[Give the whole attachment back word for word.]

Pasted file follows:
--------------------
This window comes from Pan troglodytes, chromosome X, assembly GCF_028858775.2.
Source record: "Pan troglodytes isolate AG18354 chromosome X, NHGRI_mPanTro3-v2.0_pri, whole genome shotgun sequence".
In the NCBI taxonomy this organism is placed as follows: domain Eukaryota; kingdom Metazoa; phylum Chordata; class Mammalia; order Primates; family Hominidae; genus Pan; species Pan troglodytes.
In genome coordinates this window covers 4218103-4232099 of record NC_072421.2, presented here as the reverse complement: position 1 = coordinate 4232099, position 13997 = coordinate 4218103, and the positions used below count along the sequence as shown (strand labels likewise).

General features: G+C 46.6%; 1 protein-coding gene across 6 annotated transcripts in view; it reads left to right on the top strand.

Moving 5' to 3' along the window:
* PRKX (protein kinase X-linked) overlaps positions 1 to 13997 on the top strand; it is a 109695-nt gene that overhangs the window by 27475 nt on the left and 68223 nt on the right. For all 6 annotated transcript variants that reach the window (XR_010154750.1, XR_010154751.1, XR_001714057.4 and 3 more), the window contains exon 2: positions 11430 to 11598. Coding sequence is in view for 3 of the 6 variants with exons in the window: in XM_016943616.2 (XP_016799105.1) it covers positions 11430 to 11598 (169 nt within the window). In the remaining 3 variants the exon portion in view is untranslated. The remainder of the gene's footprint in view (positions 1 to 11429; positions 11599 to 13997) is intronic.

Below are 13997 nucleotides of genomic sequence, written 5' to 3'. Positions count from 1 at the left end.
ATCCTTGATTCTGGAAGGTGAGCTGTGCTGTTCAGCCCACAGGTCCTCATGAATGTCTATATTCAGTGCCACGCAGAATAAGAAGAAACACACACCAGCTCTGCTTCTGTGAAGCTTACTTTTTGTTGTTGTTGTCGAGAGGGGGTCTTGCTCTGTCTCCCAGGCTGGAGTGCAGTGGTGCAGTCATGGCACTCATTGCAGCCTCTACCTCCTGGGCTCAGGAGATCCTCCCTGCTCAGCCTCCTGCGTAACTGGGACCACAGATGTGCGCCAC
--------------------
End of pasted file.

This window comes from Pan troglodytes, chromosome X, assembly GCF_028858775.2.
Source record: "Pan troglodytes isolate AG18354 chromosome X, NHGRI_mPanTro3-v2.0_pri, whole genome shotgun sequence".
In the NCBI taxonomy this organism is placed as follows: domain Eukaryota; kingdom Metazoa; phylum Chordata; class Mammalia; order Primates; family Hominidae; genus Pan; species Pan troglodytes.
In genome coordinates this window covers 4218103-4232099 of record NC_072421.2, presented here as the reverse complement: position 1 = coordinate 4232099, position 13997 = coordinate 4218103, and the positions used below count along the sequence as shown (strand labels likewise).

General features: G+C 46.6%; 1 protein-coding gene across 6 annotated transcripts in view; it reads left to right on the top strand.

Moving 5' to 3' along the window:
* PRKX (protein kinase X-linked) overlaps positions 1 to 13997 on the top strand; it is a 109695-nt gene that overhangs the window by 27475 nt on the left and 68223 nt on the right. For all 6 annotated transcript variants that reach the window (XR_010154750.1, XR_010154751.1, XR_001714057.4 and 3 more), the window contains exon 2: positions 11430 to 11598. Coding sequence is in view for 3 of the 6 variants with exons in the window: in XM_016943616.2 (XP_016799105.1) it covers positions 11430 to 11598 (169 nt within the window). In the remaining 3 variants the exon portion in view is untranslated. The remainder of the gene's footprint in view (positions 1 to 11429; positions 11599 to 13997) is intronic.

Below are 13997 nucleotides of genomic sequence, written 5' to 3'. Positions count from 1 at the left end.
ATCCTTGATTCTGGAAGGTGAGCTGTGCTGTTCAGCCCACAGGTCCTCATGAATGTCTATATTCAGTGCCACGCAGAATAAGAAGAAACACACACCAGCTCTGCTTCTGTGAAGCTTACTTTTTGTTGTTGTTGTCGAGAGGGGGTCTTGCTCTGTCTCCCAGGCTGGAGTGCAGTGGTGCAGTCATGGCACTCATTGCAGCCTCTACCTCCTGGGCTCAGGAGATCCTCCCTGCTCAGCCTCCTGCGTAACTGGGACCACAGATGTGCGCCAC